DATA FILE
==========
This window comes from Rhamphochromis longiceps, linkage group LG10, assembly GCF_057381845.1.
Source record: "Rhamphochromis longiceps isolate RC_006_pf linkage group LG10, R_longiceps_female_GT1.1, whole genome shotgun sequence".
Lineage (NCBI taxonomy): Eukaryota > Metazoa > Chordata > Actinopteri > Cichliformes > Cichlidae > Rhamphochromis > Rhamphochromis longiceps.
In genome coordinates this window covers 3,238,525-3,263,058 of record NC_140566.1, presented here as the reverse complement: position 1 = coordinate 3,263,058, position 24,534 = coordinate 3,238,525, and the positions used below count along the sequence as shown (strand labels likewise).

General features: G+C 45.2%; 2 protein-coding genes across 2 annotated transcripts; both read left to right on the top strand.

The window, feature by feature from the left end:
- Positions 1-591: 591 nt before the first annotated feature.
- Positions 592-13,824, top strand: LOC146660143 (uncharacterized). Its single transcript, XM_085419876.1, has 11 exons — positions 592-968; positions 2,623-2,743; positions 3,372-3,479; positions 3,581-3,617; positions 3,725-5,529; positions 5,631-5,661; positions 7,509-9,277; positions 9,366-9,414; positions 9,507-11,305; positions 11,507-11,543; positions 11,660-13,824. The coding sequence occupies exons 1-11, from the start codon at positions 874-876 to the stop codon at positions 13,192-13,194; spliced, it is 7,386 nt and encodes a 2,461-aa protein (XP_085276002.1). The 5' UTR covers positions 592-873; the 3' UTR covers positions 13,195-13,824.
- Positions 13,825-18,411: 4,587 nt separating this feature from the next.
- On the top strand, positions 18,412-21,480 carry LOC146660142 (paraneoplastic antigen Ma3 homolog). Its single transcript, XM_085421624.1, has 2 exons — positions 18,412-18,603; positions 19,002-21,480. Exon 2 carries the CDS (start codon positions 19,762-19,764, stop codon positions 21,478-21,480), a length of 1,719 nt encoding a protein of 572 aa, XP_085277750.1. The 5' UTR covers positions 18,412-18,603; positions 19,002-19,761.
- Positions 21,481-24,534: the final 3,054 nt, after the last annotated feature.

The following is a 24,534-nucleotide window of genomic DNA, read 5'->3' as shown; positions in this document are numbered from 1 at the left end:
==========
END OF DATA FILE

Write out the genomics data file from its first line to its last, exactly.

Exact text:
This window comes from Rhamphochromis longiceps, linkage group LG10, assembly GCF_057381845.1.
Source record: "Rhamphochromis longiceps isolate RC_006_pf linkage group LG10, R_longiceps_female_GT1.1, whole genome shotgun sequence".
Lineage (NCBI taxonomy): Eukaryota > Metazoa > Chordata > Actinopteri > Cichliformes > Cichlidae > Rhamphochromis > Rhamphochromis longiceps.
In genome coordinates this window covers 3,238,525-3,263,058 of record NC_140566.1, presented here as the reverse complement: position 1 = coordinate 3,263,058, position 24,534 = coordinate 3,238,525, and the positions used below count along the sequence as shown (strand labels likewise).

General features: G+C 45.2%; 2 protein-coding genes across 2 annotated transcripts; both read left to right on the top strand.

The window, feature by feature from the left end:
- Positions 1-591: 591 nt before the first annotated feature.
- Positions 592-13,824, top strand: LOC146660143 (uncharacterized). Its single transcript, XM_085419876.1, has 11 exons — positions 592-968; positions 2,623-2,743; positions 3,372-3,479; positions 3,581-3,617; positions 3,725-5,529; positions 5,631-5,661; positions 7,509-9,277; positions 9,366-9,414; positions 9,507-11,305; positions 11,507-11,543; positions 11,660-13,824. The coding sequence occupies exons 1-11, from the start codon at positions 874-876 to the stop codon at positions 13,192-13,194; spliced, it is 7,386 nt and encodes a 2,461-aa protein (XP_085276002.1). The 5' UTR covers positions 592-873; the 3' UTR covers positions 13,195-13,824.
- Positions 13,825-18,411: 4,587 nt separating this feature from the next.
- On the top strand, positions 18,412-21,480 carry LOC146660142 (paraneoplastic antigen Ma3 homolog). Its single transcript, XM_085421624.1, has 2 exons — positions 18,412-18,603; positions 19,002-21,480. Exon 2 carries the CDS (start codon positions 19,762-19,764, stop codon positions 21,478-21,480), a length of 1,719 nt encoding a protein of 572 aa, XP_085277750.1. The 5' UTR covers positions 18,412-18,603; positions 19,002-19,761.
- Positions 21,481-24,534: the final 3,054 nt, after the last annotated feature.

The following is a 24,534-nucleotide window of genomic DNA, read 5'->3' as shown; positions in this document are numbered from 1 at the left end: